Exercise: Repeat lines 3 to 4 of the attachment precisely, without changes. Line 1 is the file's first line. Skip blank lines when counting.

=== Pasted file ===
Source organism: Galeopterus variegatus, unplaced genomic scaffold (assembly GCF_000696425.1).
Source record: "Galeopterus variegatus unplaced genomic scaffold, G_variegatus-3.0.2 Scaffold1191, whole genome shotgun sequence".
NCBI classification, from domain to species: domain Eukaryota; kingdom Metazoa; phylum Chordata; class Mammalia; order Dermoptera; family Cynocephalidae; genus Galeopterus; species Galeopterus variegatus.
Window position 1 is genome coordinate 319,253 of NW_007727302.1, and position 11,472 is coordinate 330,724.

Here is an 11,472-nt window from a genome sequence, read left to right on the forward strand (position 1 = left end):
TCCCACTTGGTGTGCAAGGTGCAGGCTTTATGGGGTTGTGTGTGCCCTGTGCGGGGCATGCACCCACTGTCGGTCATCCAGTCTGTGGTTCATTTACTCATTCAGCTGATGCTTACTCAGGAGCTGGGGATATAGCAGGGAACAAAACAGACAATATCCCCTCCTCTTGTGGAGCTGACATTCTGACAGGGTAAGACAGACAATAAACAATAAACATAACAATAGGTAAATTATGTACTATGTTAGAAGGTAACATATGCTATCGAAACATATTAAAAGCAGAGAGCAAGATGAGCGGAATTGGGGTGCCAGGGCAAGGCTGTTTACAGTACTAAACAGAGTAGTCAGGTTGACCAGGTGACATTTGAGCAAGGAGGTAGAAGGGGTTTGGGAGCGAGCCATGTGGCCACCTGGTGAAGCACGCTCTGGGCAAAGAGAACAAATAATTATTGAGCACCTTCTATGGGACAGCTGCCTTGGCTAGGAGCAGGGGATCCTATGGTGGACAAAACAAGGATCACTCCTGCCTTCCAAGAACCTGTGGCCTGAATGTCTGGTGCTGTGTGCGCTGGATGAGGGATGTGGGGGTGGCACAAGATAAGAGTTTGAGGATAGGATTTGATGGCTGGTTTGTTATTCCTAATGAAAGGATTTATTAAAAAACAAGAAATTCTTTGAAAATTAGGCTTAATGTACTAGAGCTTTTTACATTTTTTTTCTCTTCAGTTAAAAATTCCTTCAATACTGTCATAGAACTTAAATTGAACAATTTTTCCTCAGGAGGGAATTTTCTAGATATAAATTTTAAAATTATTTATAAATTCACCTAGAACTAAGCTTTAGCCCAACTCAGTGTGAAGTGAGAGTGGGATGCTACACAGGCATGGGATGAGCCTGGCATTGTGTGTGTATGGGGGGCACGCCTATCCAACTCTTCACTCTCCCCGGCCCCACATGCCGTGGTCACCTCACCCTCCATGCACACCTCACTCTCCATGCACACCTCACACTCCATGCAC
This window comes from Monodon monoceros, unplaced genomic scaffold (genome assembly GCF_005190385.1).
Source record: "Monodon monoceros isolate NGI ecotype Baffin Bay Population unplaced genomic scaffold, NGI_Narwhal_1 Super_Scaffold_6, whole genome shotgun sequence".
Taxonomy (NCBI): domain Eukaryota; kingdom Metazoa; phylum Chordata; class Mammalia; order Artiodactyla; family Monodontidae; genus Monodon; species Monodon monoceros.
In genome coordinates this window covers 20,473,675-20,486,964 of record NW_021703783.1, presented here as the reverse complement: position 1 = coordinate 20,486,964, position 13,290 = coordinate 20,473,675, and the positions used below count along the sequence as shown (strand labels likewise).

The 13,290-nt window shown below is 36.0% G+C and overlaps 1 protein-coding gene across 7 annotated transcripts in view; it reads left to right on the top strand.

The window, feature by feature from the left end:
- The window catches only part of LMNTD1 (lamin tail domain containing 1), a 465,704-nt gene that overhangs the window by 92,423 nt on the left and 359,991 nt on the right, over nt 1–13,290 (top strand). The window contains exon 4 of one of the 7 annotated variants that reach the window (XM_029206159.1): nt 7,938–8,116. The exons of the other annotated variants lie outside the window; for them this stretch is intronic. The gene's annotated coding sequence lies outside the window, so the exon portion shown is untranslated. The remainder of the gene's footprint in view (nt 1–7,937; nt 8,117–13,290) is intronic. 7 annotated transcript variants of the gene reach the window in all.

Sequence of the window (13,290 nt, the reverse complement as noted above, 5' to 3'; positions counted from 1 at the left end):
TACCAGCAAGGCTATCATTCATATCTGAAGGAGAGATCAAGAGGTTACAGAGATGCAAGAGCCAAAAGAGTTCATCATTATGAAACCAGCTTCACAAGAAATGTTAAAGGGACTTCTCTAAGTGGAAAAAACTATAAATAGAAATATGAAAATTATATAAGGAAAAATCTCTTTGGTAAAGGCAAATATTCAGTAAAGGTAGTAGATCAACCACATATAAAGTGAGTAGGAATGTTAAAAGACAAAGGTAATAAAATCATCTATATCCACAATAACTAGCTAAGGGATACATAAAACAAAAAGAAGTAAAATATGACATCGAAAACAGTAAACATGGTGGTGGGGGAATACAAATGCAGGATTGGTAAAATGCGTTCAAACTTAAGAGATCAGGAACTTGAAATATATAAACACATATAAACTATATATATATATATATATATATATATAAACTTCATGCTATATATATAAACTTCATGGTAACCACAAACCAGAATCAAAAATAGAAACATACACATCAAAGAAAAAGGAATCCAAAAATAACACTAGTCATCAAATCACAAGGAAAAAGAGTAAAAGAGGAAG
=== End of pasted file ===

NCBI classification, from domain to species: domain Eukaryota; kingdom Metazoa; phylum Chordata; class Mammalia; order Dermoptera; family Cynocephalidae; genus Galeopterus; species Galeopterus variegatus.
Window position 1 is genome coordinate 319,253 of NW_007727302.1, and position 11,472 is coordinate 330,724.